After the smash-hit success of Pirates of the Caribbean and the more luke-warm reception to Haunted Mansion years ago, Disney is having another go at making films based on beloved Disney park rides.
In Jungle Cruise, Dr. Lily Houghton (Emily Blunt) and her brother MacGregor (Jack Whitehall) leave England to go to the Amazon and search for a tree whose petals could revolutionize modern medicine. They must work together with skipper Frank (Dwayne Johnson) to survive the landscape, a foreign prince who wants them dead, and a set of cursed conquistadors.
Jungle Cruise is a Fun, but Not Exhilarating Ride
The film opens in the 16th century when a Spanish conquistador named Don Aguirre (Édgar Ramírez) is in search of the Tears of the Moon. The tree’s petals can supposedly cure any illness, injury, or curse. However, Aguirre and his men face many issues in the jungle and one by one are dying. A native tribe brings them back to health, but when they refuse to take Aguirre to the tree, he attacks them and burns down their village. The chief places a curse on them so that the men can never die or leave the Amazon River.
We flash forward to 1916 in England where MacGregor is presenting Lily’s research to the Royal Society, trying to pass it off as his own to avoid the bias that would be caused by Lily’s gender. She needs permission from the society to use the arrowhead that has been recovered on a previous mission to the Amazon which she believes will lead them to the tree. She hopes to change medicine forever and turn the tide of the war to Britain’s favor with the discovery.
However, the explorers recognize the research as corresponding to a paper previously submitted by Lily and turn MacGregor down. Rather than take no for an answer, Lily steals the arrowhead, making an enemy of Prince Joachim, a German nobleman who wants to find the tree himself. Arrowhead in hand, Lily persuades a reluctant MacGregor to accompany her to the Amazon.
Once there, they encounter Frank who makes a living taking people on boat tours of the Amazon, with many fake embellishments set up along the way. The punny jokes he tells are the clearest callback to the actual Jungle Cruise ride in the whole movie. I, for one, would have happily sat through another ten or fifteen minutes of Johnson cracking corny jokes.
After much negotiating and a case of mistaken identity, Lily arranges for Frank to take her and MacGregor to where she believes the tree is located. Before they can even leave the harbor, they’re nearly waylaid by Prince Joachim and his submarine who has followed Lily across the ocean in hopes of retrieving the arrowhead and finding the tree for himself.
In addition to Joachim and the cursed conquistadors, the trio must deal with waterfalls and trust issues. Lily and Frank, despite all their arguing, grow closer and begin to open up to each other. Anyone who loves an enemies to lovers romance will be thrilled with this part of the film. In fact, Blunt and Johnson and their banter are easily the highlight of Jungle Cruise. Luckily for the movie, their chemistry is fantastic.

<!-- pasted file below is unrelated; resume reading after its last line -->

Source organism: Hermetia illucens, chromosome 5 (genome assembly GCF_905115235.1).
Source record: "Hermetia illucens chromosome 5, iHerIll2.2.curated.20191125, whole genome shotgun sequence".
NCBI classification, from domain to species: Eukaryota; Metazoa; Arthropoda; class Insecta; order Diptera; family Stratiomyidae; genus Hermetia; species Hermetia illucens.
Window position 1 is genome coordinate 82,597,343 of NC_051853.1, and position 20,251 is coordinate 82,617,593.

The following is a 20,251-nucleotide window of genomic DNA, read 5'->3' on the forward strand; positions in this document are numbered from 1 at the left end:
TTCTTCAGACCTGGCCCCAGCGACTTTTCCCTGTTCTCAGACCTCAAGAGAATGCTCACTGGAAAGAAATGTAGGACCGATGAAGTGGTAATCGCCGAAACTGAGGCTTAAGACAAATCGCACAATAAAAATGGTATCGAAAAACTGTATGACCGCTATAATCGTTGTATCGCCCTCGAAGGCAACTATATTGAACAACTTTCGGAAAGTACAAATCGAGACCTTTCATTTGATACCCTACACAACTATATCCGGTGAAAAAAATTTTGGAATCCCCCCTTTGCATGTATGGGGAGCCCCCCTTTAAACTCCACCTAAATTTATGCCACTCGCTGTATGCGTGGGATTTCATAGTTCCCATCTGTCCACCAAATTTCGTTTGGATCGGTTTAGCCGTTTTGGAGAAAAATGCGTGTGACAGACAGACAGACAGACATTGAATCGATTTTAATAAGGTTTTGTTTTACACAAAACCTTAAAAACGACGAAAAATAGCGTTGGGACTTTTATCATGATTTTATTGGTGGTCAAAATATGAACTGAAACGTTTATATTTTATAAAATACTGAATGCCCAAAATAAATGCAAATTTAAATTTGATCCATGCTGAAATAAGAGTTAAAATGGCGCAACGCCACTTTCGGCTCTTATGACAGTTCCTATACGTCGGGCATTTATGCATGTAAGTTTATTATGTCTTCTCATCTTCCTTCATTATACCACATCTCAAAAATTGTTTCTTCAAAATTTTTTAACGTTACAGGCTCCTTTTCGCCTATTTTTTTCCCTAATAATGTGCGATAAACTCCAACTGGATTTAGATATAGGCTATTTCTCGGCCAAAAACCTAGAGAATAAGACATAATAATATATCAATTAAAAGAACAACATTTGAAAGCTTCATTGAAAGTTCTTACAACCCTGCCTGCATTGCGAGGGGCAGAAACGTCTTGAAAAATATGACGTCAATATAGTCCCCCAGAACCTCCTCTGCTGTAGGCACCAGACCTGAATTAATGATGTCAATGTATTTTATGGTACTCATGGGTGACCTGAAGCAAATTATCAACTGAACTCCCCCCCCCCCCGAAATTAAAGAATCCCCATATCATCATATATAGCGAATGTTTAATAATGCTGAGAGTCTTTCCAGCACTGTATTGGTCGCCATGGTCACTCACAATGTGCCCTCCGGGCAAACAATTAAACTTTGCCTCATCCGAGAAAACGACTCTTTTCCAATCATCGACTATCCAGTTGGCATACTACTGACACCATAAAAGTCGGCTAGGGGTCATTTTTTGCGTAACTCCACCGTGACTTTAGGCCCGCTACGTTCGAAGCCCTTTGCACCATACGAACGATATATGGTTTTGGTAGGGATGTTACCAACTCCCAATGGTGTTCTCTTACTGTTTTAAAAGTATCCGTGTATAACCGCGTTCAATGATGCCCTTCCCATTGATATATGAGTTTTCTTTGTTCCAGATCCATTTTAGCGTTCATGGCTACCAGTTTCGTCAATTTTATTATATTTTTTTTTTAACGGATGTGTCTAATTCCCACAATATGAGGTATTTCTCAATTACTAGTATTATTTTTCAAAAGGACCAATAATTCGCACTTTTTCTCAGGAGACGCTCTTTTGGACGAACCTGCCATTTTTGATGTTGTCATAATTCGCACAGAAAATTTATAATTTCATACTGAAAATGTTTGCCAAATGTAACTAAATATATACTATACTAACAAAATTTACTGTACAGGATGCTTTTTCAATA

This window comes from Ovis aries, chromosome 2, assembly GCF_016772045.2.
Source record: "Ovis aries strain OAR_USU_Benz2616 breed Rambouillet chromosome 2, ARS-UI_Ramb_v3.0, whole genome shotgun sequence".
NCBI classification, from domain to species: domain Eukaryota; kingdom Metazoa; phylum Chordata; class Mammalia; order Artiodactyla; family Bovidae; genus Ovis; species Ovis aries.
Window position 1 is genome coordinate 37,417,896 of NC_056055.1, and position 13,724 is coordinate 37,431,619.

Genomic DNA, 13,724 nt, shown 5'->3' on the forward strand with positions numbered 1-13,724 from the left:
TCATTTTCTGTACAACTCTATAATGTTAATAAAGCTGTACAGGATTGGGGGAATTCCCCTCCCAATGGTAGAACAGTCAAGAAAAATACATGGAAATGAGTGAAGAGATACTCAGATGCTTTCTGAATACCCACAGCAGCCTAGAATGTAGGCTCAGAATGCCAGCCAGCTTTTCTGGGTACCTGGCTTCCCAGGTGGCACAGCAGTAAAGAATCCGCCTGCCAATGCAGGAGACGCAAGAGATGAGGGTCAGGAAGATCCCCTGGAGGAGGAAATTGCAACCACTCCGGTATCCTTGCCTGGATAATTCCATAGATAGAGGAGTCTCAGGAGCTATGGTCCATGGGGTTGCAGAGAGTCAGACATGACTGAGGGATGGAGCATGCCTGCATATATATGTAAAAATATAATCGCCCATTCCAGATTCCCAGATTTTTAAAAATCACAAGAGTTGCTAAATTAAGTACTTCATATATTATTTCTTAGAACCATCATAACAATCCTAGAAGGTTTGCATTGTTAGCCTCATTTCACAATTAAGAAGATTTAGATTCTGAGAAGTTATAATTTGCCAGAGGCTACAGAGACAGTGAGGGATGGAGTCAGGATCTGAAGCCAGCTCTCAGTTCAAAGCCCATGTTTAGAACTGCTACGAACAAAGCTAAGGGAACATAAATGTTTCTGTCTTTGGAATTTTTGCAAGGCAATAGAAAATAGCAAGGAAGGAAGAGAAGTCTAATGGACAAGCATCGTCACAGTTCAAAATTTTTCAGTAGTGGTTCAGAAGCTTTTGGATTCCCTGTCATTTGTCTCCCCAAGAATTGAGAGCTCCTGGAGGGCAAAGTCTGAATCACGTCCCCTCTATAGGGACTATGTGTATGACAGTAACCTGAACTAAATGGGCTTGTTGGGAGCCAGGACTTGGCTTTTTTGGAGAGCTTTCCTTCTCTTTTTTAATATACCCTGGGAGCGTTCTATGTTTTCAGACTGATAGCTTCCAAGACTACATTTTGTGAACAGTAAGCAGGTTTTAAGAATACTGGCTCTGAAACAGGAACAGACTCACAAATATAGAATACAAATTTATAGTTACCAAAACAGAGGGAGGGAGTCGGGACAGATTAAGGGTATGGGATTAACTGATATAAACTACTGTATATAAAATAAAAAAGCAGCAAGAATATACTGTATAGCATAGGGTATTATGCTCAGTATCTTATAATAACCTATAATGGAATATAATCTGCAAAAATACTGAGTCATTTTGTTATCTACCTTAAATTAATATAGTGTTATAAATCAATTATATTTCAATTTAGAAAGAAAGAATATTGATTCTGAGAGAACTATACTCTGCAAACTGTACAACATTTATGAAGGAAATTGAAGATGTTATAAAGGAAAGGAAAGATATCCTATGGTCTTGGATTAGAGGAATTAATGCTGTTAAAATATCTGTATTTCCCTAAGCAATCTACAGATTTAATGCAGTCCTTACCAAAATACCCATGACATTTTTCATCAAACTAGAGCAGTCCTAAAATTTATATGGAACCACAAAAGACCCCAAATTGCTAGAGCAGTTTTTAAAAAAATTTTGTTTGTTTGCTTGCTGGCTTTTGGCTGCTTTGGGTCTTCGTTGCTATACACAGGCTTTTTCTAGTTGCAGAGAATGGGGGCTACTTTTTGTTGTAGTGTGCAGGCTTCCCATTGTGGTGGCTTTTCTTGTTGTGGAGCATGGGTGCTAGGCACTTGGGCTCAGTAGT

Johnson may struggle a bit with the more dramatic acting required of him, but he delivers the jokes so well that it’s forgivable. Blunt is perfect in the role of the headstrong and intelligent Lily, aptly portraying both the comedic and the softer moments.
Unfortunately, Lily isn’t given much character motivation in the film. It’s unclear why she’s so dedicated to finding the tree other than having been told about it by her father and a general desire to save the world with it. I wish that they had given her a more specific motivation, like wanting to gain admission to the Royal Society despite her gender or having lost a parent to illness, which would have made the stakes feel higher.
Plemmons is clearly having fun as the campy Prince Joachim, even if his motivations are similarly underdeveloped. He is the youngest of Kaiser Wilhelm’s six sons and so easily could have been seeking to gain a better position or even just his father’s favor.
The real Joachim was an interesting, but tragic figure who eventually died by suicide at the age of twenty-nine after Germany’s defeat in the war and his family losing the throne. In 1916, he was actually being considered for the throne of Ireland by some the Irish republicans should Germany win the war and Ireland be taken over. His fictional counterpart is not quite this interesting.
The conquistadors are slightly more developed though they aren’t as hilarious or as menacing as Prince Joachim. Unfortunately, between the two sets of villains, the physical journey to the tree, and the romance subplot, the pacing of the movie can feel off at times.
Disney has once again made a statement about a character being “openly gay” in a film, though MacGregor never actually explicitly states that he is. Instead, he’s Lily’s reluctant companion, arriving with tons of luggage and obsessed with being well-dressed. He has a conversation with Frank in which he explains that he faced discrimination because of who he loved, but his sister supported him, though he never fully explains why. What is in the film is decent, though subtle representation. However, this is yet another example of Disney claiming to have achieved a landmark in LGBT+ representation that simply isn’t there.
The movie’s largest issue is its subpar CGI. The production design is actually decent when it’s practical, but much of the movie has a very fake sheen to it.
Jungle Cruise never achieves the heights of movies like Pirates of the Caribbean or The Mummy that it’s clearly playing off of. Despite that, it’s still a fun ride due to Blunt and Johnson’s chemistry and performances.
Nicole Ackman is a writer, podcaster, and historian based in North Carolina. She loves period dramas, the MCU, and theatre. Nicole is a member of the North Carolina Film Critics Association and the Online Association of Female Film Critics and is Tomato-Meter Approved.